▪ LKS and Treatment

In view of the relationship between the occurrence of CSWS/ESES and the language deterioration, early and aggressive therapy is mandatory [10]. Early effective treatment may reverse some of these features [28]. Clinical practice suggests that amelioration in neuropsychological functioning may be related to control of ongoing epileptiform activity in LKS. Several antiepileptic drugs (AEDs), such as valproate, ethosuximide, clonazepam, or clobazam have been demonstrated to be effective.

However, standard antiepileptic drugs often control the clinical seizure activity but may not improve the neuropsychologic dysfunction in LKS. Steroids seem to have more longlasting effects. Early diagnosis, before mutism or global deterioration develops, appears to be esential for effective therapy with minimal neuropsychological sequelae [29]. The series including 44 patients treated with hydrocortisone starting at 5 mg/kg/day with a maintenance dose of 2 mg/kg/day until the end of a full year of treatment [30]. More than 75% of the patients responded to this regimen within the first 3 months, with normalization of the EEG in about half of them. Although relapse occurred in 14 patients, 20 patients (45.4%) were long-term responders. As a contrast, our steroids long-term high-dose regimen treated with methylprednisolone beginning at 10 mg/ kg/days with a maintenance dose of 1mg / kg/day of prednisone until the end of a 7.5 months of treatment plus the intermittent infusions of intravenous immunoglobulin (IVIG) (Table 1: G~M). In terms of novel treatments, adrenocorticotropic hormone is currently preferred due to its clinical and electroencephalographic efficacy.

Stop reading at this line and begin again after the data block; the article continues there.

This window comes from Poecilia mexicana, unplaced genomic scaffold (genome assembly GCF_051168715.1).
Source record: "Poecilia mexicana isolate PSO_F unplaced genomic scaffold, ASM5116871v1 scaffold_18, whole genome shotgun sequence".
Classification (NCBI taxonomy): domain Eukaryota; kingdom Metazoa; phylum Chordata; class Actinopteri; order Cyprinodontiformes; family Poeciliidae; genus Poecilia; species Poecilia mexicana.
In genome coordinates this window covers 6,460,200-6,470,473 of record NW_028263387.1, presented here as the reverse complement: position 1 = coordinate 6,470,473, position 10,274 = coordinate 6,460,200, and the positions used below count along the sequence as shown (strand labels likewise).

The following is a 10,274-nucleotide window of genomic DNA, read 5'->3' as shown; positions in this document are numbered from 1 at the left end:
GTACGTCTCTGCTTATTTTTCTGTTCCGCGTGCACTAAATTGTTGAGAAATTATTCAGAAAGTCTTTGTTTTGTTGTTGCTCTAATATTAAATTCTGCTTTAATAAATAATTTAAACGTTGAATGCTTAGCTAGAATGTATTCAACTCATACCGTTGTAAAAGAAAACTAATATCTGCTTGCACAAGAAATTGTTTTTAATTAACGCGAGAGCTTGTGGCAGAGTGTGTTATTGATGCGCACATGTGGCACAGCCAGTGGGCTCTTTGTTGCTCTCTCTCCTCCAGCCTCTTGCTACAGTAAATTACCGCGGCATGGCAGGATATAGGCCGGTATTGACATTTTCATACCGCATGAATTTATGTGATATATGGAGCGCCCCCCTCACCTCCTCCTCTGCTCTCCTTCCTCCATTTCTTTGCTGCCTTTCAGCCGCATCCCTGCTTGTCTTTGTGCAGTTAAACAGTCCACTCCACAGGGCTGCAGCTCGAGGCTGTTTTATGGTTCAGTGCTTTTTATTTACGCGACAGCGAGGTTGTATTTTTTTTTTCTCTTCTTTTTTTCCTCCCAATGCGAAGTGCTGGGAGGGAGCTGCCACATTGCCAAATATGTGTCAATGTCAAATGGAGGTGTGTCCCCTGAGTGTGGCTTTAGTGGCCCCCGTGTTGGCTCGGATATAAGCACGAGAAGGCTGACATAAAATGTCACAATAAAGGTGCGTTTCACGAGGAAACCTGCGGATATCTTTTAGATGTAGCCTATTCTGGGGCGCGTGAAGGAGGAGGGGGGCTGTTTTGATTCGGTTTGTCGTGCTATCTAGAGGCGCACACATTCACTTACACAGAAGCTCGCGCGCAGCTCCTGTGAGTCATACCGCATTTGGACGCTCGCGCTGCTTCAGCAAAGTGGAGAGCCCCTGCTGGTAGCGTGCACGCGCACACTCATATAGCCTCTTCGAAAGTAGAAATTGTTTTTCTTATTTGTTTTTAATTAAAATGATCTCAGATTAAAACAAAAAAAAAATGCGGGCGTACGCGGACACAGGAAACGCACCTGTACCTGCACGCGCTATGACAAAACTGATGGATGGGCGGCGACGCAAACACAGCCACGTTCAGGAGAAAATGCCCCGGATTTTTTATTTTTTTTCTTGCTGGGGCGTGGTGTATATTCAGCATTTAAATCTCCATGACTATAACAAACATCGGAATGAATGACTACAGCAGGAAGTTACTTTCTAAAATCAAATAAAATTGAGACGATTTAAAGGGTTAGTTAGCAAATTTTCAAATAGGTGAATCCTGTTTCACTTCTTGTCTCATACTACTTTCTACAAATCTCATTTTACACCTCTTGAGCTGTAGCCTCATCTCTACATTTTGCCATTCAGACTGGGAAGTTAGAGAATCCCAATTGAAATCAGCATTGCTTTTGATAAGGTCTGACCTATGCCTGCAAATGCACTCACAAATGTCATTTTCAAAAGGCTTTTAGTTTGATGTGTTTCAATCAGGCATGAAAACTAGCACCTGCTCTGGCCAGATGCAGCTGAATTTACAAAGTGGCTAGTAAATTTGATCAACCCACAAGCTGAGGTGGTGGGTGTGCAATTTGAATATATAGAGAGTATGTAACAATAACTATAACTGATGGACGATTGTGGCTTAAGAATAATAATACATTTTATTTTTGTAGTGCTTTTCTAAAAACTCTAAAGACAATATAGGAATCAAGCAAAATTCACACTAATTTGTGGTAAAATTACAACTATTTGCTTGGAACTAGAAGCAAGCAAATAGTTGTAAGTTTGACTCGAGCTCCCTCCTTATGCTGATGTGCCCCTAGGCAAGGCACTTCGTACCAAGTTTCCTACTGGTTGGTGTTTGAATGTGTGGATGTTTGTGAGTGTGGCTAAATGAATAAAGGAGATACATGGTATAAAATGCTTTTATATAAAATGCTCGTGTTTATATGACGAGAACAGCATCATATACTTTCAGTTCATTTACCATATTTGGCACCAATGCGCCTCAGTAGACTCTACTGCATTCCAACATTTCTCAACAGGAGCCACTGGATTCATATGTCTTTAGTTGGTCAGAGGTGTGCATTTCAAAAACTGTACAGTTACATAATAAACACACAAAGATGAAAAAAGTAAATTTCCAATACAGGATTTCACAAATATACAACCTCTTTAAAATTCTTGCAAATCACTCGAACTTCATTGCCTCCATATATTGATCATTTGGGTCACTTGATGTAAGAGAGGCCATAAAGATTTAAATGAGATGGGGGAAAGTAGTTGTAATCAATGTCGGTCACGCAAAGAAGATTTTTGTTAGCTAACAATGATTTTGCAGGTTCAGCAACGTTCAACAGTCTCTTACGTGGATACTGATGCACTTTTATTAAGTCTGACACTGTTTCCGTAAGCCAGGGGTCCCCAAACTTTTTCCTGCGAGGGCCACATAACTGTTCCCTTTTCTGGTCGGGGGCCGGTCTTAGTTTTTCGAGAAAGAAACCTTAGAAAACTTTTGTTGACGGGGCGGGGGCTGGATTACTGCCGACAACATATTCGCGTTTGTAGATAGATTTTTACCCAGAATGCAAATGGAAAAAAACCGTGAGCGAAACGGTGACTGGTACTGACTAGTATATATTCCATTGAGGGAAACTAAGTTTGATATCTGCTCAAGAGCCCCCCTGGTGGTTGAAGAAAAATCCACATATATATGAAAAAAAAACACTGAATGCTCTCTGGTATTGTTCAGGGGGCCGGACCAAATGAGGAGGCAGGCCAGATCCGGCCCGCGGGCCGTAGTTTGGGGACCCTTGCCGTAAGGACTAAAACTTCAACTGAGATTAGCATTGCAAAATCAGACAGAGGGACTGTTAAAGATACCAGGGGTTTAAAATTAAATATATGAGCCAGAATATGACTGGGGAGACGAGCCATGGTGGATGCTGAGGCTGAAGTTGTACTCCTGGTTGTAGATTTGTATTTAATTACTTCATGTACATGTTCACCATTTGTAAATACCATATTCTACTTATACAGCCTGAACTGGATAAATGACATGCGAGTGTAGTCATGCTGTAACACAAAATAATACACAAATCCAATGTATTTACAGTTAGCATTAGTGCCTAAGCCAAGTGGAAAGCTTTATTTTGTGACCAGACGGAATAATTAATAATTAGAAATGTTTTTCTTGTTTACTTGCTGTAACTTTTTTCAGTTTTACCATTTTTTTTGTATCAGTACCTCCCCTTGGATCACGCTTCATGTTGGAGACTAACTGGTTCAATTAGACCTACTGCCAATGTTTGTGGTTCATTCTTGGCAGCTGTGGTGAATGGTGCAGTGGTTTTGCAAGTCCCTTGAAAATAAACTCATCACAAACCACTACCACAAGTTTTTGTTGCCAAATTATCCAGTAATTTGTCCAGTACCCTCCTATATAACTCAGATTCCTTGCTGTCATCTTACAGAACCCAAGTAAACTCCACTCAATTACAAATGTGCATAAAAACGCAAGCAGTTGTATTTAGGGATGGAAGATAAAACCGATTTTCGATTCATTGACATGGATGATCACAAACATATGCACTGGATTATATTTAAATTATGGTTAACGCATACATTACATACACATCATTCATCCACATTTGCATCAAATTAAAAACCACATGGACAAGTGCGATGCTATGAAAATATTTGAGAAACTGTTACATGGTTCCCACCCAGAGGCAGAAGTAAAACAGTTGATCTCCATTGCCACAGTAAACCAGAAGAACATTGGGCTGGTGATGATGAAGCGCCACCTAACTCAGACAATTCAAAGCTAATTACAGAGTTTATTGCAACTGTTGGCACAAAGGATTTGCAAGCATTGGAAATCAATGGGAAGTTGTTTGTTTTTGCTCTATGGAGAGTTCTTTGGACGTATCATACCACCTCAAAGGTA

Amongst the other therapeutic approaches, the benefits of IVIG were not confirmed in a recent series [31], although the promising result in some cases has also been reported. Data on the use of vagus nerve stimulation and ketogenic diet were too scarce to draw conclusions [32,33]. In addition, surgery using multiple subpial transections can be considered in the refractory cases, although negative outcomes were also argued [34].

▪ LKS and prognosis

The long-term outcome of LKS is not completely clear. The outcome of the disease is variable, and serious disturbances of language remain sometimes until adulthood [35]. In addition, the course of recovery in LKS is also comparatively slow or limited. Likewise, our case returned to normal school 1y1m after onset (Table 1: N).